International Day for the Elimination of Violence against Women (White Ribbon Day)—25 November 2012

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International Day for the Elimination of Violence against Women (White Ribbon Day)—25 November 2012

Posted 20/11/2012 by Janet Phillips


In 1999, the United Nations (UN) General Assembly designated 25 November as the International Day for the Elimination of Violence against Women (also marked in Australia as White Ribbon Day). Each year since then the UN has encouraged governments around the world to raise public awareness on this issue.


In its anti-violence campaign fact sheet the UN points out that violence against women can take many forms (including physical, sexual, psychological and economic) and estimates that up to 70 per cent of the world’s women may experience violence in their lifetime.
Certain women, such as some Indigenous women, women with disabilities, women living in poverty and women living in conflict zones, are at higher risk of violence and assault. The UN fact sheet also identifies other types of violence against women which are often hidden and difficult to combat such as the violence often experienced by human trafficking victims. Females account for 80 per cent of trafficking victims and make up the greater share of forced labour victims. While the size of the human trafficking trade is unknown, it is estimated that there are at least 20 million forced labour victims globally, including 11 million in the Asia Pacific region. The term forced labour includes human trafficking victims and other forms of ‘modern day slavery’.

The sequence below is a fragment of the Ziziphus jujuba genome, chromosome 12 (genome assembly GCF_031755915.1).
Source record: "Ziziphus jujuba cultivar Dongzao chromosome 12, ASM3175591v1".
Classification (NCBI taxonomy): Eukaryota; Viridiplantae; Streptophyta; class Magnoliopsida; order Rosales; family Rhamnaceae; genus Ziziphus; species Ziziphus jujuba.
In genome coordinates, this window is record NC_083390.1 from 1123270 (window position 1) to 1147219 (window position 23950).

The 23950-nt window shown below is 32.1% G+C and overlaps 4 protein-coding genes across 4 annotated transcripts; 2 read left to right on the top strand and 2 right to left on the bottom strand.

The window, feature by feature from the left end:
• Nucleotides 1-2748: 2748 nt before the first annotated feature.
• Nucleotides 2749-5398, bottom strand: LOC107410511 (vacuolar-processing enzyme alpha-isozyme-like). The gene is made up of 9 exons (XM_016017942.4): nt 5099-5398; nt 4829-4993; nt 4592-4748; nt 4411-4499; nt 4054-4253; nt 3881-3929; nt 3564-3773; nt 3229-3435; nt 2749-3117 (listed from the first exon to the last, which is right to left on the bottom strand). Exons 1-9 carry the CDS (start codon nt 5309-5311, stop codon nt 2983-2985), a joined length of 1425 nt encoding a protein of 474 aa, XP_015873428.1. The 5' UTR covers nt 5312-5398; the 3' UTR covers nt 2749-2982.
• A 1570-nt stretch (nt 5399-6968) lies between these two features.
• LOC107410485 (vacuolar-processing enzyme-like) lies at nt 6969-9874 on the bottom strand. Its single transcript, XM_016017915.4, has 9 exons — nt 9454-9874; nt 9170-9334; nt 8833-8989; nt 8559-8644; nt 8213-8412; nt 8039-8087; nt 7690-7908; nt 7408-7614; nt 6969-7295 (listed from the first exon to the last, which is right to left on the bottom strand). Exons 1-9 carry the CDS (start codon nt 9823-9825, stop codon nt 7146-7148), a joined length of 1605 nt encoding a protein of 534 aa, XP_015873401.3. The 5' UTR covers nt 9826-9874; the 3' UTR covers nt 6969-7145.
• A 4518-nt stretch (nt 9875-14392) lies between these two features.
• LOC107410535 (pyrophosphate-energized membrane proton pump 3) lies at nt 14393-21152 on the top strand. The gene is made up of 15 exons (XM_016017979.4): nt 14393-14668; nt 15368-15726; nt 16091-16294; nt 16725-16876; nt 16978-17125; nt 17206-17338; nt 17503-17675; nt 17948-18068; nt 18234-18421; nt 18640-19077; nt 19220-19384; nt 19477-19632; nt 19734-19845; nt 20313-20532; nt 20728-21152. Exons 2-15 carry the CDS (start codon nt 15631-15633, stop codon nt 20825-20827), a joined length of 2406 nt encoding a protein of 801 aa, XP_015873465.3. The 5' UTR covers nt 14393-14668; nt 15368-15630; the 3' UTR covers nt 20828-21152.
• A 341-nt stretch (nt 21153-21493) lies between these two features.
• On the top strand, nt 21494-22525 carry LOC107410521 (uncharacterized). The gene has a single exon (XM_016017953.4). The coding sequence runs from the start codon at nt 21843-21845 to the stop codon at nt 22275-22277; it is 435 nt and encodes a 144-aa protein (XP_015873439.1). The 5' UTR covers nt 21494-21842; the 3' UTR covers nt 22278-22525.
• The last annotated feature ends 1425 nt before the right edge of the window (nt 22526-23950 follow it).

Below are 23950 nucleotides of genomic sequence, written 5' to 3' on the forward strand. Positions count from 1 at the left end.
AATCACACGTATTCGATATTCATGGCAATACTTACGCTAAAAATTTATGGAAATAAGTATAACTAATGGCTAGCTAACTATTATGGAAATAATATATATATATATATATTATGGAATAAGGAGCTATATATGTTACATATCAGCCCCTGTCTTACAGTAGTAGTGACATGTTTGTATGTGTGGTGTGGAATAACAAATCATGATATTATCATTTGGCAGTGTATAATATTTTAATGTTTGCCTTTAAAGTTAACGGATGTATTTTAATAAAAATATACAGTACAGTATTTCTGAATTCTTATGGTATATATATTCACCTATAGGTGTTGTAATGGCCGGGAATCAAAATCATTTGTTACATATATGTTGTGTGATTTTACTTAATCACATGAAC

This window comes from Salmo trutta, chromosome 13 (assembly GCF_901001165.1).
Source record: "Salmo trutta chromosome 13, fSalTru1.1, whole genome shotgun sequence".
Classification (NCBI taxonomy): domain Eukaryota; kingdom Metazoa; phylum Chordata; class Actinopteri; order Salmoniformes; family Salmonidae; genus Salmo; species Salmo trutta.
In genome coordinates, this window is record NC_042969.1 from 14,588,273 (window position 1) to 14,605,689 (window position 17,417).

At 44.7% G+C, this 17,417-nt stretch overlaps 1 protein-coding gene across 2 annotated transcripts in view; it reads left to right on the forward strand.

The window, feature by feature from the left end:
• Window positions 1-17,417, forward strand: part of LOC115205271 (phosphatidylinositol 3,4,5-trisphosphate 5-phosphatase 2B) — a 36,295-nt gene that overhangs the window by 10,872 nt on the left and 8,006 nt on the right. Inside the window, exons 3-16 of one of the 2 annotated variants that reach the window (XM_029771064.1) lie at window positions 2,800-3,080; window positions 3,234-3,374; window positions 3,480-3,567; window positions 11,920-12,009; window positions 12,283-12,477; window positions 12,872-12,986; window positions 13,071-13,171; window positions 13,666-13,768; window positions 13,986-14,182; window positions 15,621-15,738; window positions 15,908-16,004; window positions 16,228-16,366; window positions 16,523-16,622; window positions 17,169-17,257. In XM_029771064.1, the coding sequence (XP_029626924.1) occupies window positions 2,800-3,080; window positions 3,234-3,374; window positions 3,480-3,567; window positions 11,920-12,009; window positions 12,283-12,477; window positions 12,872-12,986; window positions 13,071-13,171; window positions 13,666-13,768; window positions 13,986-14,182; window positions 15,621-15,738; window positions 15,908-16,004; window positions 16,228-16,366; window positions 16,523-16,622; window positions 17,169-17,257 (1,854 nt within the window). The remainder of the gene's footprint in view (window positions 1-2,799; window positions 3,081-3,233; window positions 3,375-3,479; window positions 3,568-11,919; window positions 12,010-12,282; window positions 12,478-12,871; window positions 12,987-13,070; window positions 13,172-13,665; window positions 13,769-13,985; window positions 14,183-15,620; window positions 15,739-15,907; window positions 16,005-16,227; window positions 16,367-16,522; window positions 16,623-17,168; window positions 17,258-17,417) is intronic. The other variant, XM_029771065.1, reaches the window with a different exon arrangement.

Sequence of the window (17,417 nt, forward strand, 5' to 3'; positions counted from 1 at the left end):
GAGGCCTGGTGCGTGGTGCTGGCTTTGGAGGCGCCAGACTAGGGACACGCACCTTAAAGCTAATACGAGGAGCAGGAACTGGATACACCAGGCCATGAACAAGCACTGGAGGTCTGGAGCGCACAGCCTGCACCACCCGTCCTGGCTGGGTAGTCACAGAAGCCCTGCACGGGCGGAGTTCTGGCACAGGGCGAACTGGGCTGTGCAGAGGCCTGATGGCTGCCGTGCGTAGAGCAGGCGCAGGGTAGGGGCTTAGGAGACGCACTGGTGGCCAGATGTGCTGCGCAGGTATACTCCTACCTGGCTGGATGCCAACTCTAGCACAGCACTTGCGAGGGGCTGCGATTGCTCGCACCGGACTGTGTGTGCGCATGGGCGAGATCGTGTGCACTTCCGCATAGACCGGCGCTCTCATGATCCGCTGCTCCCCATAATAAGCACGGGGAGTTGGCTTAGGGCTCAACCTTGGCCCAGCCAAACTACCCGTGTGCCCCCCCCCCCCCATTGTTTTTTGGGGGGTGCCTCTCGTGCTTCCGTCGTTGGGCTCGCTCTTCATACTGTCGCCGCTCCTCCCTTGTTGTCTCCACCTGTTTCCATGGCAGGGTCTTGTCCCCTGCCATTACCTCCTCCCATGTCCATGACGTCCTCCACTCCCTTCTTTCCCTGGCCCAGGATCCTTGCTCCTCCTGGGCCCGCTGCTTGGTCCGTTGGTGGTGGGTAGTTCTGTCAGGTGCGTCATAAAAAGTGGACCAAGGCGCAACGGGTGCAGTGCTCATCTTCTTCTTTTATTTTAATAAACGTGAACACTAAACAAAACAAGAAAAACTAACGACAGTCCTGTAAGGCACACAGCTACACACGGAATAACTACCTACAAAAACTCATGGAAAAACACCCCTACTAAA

While certain women and certain regions may experience higher levels of violence than others, it is important to note that violence against women is present in all cultures and not confined to any particular country or region in the world. The UN fact sheet points this out and notes that the most common form of violence experienced by women universally around the world is ‘physical violence inflicted by an intimate partner, with women beaten, coerced into sex or otherwise abused’. It is likely that this is only the tip of the iceberg as it is estimated that crimes of this nature often go unreported. A Parliamentary Library paper on domestic violence provides more detail on these issues.

Government responses
The world pays a high price both economically and socially for the significant levels of violence experienced by women. In Australia alone, a 2009 government report, The cost of violence against women and their children, estimated that violence against women and their children cost the Australian economy an estimated $13.6 billion in 2009. If no action is taken to address this issue, it also estimated that ‘three-quarters of a million Australian women will experience and report violence in the period of 2021–22, costing the Australian economy an estimated $15.6 billion’.